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Peterson: The bloated contracts of the MLB

Last week, ESPN released a list of the 25 highest-paid athletes in the world. Out of the 25 highest-paid athletes, 10 were baseball players.

This fact wasn’t surprising, as baseball continues to hand out some of the biggest contracts in the world. However, in examining the production of the baseball players on the list, the dearth of excellence was striking.

Most of the athletes who made the list and are not baseball players continue to dominate their respective sports. The top four highest-paid athletes—Floyd Mayweather Jr., Lionel Messi, Cristiano Ronaldo and Aaron Rodgers—are all decorated with titles and awards. It’s hard to find one in the top 25 that doesn’t produce at the highest of levels—maybe other than Matthew Stafford and Matt Ryan.

But when looking at the baseball players, it’s a whole different story. Out of the 10 baseball players who made the list, only four were All-Stars in 2013 — Robinson Cano, Prince Fielder, Joe Mauer and Cliff Lee.

When you average the statistics of the four pitchers on the list (Lee, Zack Greinke, Cole Hamels and CC Sabathia) in 2013, you get a solid 51-39 record and a 3.50 ERA. While these are definitely respectable numbers, they’re certainly not numbers you would expect from the four highest-paid pitchers, considering that the 2013 league ERA was 3.86.

The numbers for the highest-paid hitters tell a similar tale. If you average the statistics for the six hitters on the list (Mauer, Cano, Fielder, Albert Pujols, Ryan Howard and Mark Teixeira) for the last season in which they had more than 250 at-bats, you get a batting average of .285 with 19 home runs, 75 RBIs and 62 runs scored. In comparison, the Detroit Tigers hit .283 as a team last season. It’s easy to make an argument that only one of the 10 highest-paid baseball players (Cano) is actually among the top 10 players in baseball.

The question arises, why does baseball have such moderately above-average production from what should be the cream of its crop?

The simplest answer has to stem from the exorbitant contracts that are handed out to players already past their primes. For a sport that generally sees players peak between ages 25-29, the average age of the 10 highest-paid players is 32.1. Fielder, Pujols, Greinke, Mauer, Cano and Hamels all have at least five years remaining on their contracts including this season that will keep them among the highest-paid players until they are anywhere from ages 35 to 42.

The bloated contracts result largely from the after-effects of the steroid era. In the early 2000s, it became common to see an older player still produce at a high level. Barry Bonds hit his record 73 home runs at age 36, Mark McGwire hit 65 home runs at age 35 and Sammy Sosa hit 40 home runs at age 34. However, these players were the exception and have all been connected to steroid use in one way or another.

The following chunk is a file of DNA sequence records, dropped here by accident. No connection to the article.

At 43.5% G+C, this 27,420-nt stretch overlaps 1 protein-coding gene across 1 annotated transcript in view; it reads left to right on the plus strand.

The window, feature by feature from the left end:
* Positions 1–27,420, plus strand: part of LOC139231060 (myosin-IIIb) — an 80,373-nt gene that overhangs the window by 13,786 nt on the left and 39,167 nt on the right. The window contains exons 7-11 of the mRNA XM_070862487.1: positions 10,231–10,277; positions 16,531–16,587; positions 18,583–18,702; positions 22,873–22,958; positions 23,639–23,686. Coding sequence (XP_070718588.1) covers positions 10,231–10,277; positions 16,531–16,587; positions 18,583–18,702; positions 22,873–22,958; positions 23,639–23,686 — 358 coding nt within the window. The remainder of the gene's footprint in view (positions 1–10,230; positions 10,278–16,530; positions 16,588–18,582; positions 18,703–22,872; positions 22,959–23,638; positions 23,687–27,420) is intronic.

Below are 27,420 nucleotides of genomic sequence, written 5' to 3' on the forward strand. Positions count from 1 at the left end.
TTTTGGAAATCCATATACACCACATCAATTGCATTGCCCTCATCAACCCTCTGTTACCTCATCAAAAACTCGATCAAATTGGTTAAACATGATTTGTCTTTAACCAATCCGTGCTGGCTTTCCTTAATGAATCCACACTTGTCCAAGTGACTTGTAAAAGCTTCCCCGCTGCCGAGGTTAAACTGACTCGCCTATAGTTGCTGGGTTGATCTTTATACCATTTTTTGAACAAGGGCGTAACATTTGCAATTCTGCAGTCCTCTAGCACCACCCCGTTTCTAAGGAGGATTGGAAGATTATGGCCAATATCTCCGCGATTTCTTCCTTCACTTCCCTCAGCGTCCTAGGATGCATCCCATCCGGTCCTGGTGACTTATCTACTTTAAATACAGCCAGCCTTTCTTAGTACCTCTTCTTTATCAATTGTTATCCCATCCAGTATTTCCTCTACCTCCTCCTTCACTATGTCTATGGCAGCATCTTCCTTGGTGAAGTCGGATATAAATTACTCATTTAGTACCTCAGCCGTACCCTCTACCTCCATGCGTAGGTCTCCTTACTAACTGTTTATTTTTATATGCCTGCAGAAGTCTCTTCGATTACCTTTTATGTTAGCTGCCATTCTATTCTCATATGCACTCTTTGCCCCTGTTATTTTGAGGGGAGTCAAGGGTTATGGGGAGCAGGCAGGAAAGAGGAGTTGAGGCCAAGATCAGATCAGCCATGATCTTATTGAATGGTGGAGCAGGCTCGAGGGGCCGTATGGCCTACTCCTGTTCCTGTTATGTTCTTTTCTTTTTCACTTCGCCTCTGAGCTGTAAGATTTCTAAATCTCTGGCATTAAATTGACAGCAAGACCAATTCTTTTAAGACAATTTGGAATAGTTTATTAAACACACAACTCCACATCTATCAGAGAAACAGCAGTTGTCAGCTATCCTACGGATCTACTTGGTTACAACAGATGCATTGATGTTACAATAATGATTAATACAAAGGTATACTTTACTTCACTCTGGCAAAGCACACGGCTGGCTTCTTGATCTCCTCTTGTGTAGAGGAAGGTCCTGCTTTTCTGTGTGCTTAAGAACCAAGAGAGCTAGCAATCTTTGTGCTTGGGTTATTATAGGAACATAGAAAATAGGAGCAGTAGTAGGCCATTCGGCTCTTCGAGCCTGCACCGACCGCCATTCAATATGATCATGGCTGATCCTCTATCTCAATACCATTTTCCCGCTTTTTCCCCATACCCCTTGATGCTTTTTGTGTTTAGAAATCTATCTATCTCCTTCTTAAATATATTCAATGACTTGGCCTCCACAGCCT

Even a decade later, some teams still think that players can play the same at age 35 as they did at 25. As we have seen with the quick decline of guys like Pujols, Fielder, Howard and Teixeira, this is not the case. But the Angels signed Pujols to play until he’s 41 years old. The Tigers just signed Miguel Cabrera to play until he’s 39.

The lack of contract limits and safeguards continues to hurt the MLB. There is no way that Pujols should make 30 million dollars at age 41 and the Angels know that now, but what can they do about it? Nothing.

The NFL only guarantees some of the money in most contracts and has a salary cap. The NBA limits the length and size of contracts. Each of these leagues, at least partially, allows the team some protection against potential contracts gone wrong. It’s becoming ridiculous that severely underwhelming players can be signed for many years into the future — and the MLB is the prime example.

Players should certainly reap the reward for the hard work they put in and the draw they bring to the league. They need guaranteed money in order to guard against risk of injury and provide incentives to work hard. However, I’m finding it more and more difficult to accept the fact that baseball teams choose to offer ludicrous contracts and then suffer the consequences on their payrolls for years to come.

The Angels and other high-spending teams have made risky decisions that, looking back, should never have been made. Teams only have themselves to blame for these weighty contracts.

With the way the league is trending though, the bloated contract problem is only expanding. The MLB may want to consider a new contract structure that will guard teams against these contracts, like the NFL and NBA.

Michael Peterson is currently requesting a 10-year, $350 million contract with The Daily that would make him the highest-paid columnist in professional sports. Tell him to think more realistically at mrpeters ‘at’ stanford.edu and Tweet him @mpetes93.

About Michael Peterson

Michael Peterson is the football editor at The Stanford Daily. He has served as a beat reporter for football, baseball and men’s soccer and also does play-by-play broadcasting of baseball and men’s soccer for KZSU. Michael is a sophomore from Rancho Santa Margarita, Calif. majoring in computer science. To contact him, please email him at mrpeters ‘at’ stanford.edu.